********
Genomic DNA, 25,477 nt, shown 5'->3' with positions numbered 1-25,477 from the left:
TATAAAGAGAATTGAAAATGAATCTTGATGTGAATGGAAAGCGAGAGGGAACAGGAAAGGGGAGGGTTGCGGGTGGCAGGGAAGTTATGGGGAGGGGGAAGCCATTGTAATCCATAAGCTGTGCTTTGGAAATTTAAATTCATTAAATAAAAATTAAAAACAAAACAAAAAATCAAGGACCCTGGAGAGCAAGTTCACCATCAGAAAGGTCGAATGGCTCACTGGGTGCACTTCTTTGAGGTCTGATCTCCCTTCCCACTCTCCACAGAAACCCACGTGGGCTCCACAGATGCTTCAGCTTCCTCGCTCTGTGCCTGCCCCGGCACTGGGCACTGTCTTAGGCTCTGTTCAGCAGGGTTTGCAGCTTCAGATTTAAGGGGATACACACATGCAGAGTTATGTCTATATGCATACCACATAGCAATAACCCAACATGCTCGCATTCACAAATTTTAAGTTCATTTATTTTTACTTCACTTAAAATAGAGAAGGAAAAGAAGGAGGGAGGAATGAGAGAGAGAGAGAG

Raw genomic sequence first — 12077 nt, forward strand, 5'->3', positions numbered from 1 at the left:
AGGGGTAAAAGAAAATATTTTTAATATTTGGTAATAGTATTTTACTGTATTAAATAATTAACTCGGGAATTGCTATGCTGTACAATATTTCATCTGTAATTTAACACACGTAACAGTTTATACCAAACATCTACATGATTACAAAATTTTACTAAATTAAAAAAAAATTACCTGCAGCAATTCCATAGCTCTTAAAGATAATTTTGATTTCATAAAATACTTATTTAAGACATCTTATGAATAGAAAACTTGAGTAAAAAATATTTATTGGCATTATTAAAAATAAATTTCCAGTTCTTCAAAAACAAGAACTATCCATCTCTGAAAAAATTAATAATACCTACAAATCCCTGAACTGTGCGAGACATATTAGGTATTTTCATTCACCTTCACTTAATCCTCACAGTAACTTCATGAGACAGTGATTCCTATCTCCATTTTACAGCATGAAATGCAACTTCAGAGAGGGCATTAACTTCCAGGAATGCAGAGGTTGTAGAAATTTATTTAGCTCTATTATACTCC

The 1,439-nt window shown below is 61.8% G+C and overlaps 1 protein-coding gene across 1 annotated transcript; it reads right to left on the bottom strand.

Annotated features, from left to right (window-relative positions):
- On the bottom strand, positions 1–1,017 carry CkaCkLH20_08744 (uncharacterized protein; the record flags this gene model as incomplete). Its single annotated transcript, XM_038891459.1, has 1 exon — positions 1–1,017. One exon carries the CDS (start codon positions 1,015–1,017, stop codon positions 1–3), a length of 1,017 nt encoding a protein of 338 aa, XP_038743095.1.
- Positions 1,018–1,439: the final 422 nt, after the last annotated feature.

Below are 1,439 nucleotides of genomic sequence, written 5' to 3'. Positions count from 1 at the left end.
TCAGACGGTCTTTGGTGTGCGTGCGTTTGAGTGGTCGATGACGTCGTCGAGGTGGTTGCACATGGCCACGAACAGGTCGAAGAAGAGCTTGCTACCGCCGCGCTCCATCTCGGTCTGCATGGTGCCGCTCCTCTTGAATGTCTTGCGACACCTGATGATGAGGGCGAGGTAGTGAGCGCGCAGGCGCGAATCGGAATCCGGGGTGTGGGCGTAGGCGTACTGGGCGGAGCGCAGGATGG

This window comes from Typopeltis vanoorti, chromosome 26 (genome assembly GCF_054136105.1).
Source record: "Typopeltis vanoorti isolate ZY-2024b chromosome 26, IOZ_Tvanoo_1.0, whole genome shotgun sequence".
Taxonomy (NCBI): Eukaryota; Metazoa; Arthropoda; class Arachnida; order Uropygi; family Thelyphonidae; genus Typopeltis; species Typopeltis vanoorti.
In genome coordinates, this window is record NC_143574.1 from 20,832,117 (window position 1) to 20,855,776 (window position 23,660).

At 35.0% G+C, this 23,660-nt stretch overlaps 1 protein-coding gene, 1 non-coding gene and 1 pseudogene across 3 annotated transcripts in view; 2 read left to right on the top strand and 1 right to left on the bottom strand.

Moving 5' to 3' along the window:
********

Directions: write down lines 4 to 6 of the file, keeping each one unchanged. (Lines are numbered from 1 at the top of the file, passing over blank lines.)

AGGGGTAAAAGAAAATATTTTTAATATTTGGTAATAGTATTTTACTGTATTAAATAATTAACTCGGGAATTGCTATGCTGTACAATATTTCATCTGTAATTTAACACACGTAACAGTTTATACCAAACATCTACATGATTACAAAATTTTACTAAATTAAAAAAAAATTACCTGCAGCAATTCCATAGCTCTTAAAGATAATTTTGATTTCATAAAATACTTATTTAAGACATCTTATGAATAGAAAACTTGAGTAAAAAATATTTATTGGCATTATTAAAAATAAATTTCCAGTTCTTCAAAAACAAGAACTATCCATCTCTGAAAAAATTAATAATACCTACAAATCCCTGAACTGTGCGAGACATATTAGGTATTTTCATTCACCTTCACTTAATCCTCACAGTAACTTCATGAGACAGTGATTCCTATCTCCATTTTACAGCATGAAATGCAACTTCAGAGAGGGCATTAACTTCCAGGAATGCAGAGGTTGTAGAAATTTATTTAGCTCTATTATACTCC

The 1,439-nt window shown below is 61.8% G+C and overlaps 1 protein-coding gene across 1 annotated transcript; it reads right to left on the bottom strand.

Annotated features, from left to right (window-relative positions):